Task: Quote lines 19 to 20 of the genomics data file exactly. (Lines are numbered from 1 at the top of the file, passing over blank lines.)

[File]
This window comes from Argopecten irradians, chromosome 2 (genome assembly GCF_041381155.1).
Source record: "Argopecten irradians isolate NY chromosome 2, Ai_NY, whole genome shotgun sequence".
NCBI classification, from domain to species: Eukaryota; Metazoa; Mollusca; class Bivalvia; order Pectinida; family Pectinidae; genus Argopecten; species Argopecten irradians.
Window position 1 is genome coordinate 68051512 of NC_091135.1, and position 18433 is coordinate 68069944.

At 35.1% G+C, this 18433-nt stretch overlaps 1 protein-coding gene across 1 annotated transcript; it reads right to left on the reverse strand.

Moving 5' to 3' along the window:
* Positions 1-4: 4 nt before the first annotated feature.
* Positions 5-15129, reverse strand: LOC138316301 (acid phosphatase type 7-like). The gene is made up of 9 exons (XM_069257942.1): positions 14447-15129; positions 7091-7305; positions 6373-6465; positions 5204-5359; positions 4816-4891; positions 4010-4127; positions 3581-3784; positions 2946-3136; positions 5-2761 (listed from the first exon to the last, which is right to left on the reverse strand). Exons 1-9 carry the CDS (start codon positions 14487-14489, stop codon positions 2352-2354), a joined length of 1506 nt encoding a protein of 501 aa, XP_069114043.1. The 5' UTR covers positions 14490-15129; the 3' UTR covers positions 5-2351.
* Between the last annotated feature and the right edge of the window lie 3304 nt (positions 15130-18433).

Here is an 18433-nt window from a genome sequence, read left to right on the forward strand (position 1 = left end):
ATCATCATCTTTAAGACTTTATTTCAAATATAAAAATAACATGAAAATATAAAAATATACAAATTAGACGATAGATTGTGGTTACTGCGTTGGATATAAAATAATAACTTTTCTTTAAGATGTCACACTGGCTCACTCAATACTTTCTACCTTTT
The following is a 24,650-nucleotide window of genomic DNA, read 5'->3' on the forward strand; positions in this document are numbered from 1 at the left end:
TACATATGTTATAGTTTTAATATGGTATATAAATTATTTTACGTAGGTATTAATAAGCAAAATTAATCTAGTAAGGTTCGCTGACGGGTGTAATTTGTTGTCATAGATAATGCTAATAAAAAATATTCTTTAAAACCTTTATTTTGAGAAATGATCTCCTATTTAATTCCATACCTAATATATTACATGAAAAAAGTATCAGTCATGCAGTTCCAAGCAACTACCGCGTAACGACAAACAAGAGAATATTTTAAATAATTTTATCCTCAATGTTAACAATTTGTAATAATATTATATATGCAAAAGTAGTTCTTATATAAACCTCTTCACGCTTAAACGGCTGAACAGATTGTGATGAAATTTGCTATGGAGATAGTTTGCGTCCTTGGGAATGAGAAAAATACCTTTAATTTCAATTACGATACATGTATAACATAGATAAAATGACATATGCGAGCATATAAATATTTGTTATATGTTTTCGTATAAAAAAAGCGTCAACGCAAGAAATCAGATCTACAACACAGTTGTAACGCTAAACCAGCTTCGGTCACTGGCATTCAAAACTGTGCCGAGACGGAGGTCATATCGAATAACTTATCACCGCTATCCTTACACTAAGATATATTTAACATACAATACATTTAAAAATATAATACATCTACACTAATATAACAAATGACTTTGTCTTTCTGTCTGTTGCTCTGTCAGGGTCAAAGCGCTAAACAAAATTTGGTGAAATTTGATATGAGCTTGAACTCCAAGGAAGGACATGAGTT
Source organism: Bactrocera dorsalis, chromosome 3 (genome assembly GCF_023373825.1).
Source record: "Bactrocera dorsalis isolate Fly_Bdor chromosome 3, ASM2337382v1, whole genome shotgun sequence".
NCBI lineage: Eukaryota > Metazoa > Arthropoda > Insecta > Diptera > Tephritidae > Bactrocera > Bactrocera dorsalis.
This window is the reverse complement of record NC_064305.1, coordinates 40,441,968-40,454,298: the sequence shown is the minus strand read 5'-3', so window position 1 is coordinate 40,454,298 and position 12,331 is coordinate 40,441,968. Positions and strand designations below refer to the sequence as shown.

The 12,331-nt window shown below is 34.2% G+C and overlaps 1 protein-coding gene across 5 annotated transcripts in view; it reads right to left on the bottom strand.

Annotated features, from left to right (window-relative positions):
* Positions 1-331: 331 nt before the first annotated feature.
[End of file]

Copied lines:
Annotated features, from left to right (window-relative positions):
* Positions 1-331: 331 nt before the first annotated feature.